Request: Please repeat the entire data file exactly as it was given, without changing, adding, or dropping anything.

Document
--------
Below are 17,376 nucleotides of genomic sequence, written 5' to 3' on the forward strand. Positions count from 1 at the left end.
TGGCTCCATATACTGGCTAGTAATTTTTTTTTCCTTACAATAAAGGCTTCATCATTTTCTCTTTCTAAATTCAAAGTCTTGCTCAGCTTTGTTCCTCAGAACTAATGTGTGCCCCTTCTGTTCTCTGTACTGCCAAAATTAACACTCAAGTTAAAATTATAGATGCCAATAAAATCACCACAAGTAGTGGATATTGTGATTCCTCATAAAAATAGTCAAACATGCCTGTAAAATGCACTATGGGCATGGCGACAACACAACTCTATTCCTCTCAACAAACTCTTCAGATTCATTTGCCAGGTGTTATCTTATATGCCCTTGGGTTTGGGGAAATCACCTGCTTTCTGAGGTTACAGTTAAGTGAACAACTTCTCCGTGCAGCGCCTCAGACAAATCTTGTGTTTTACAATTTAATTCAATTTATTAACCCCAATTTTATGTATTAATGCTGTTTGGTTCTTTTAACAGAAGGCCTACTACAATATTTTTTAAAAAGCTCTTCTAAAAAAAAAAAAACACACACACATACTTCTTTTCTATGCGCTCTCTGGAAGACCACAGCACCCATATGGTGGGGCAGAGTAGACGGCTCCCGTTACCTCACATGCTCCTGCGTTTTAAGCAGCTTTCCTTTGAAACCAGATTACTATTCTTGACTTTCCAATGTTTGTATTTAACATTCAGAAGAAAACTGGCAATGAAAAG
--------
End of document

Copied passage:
Below are 17,376 nucleotides of genomic sequence, written 5' to 3' on the forward strand. Positions count from 1 at the left end.
TGGCTCCATATACTGGCTAGTAATTTTTTTTTCCTTACAATAAAGGCTTCATCATTTTCTCTTTCTAAATTCAAAGTCTTGCTCAGCTTTGTTCCTCAGAACTAATGTGTGCCCCTTCTGTTCTCTGTACTGCCAAAATTAACACTCAAGTTAAAATTATAGATGCCAATAAAATCACCACAAGTAGTGGATATTGTGATTCCTCATAAAAATAGTCAAACATGCCTGTAAAATGCACTATGGGCATGGCGACAACACAACTCTATTCCTCTCAACAAACTCTTCAGATTCATTTGCCAGGTGTTATCTTATATGCCCTTGGGTTTGGGGAAATCACCTGCTTTCTGAGGTTACAGTTAAGTGAACAACTTCTCCGTGCAGCGCCTCAGACAAATCTTGTGTTTTACAATTTAATTCAATTTATTAACCCCAATTTTATGTATTAATGCTGTTTGGTTCTTTTAACAGAAGGCCTACTACAATATTTTTTAAAAAGCTCTTCTAAAAAAAAAAAAACACACACACATACTTCTTTTCTATGCGCTCTCTGGAAGACCACAGCACCCATATGGTGGGGCAGAGTAGACGGCTCCCGTTACCTCACATGCTCCTGCGTTTTAAGCAGCTTTCCTTTGAAACCAGATTACTATTCTTGACTTTCCAATGTTTGTATTTAACATTCAGAAGAAAACTGGCAATGAAAAG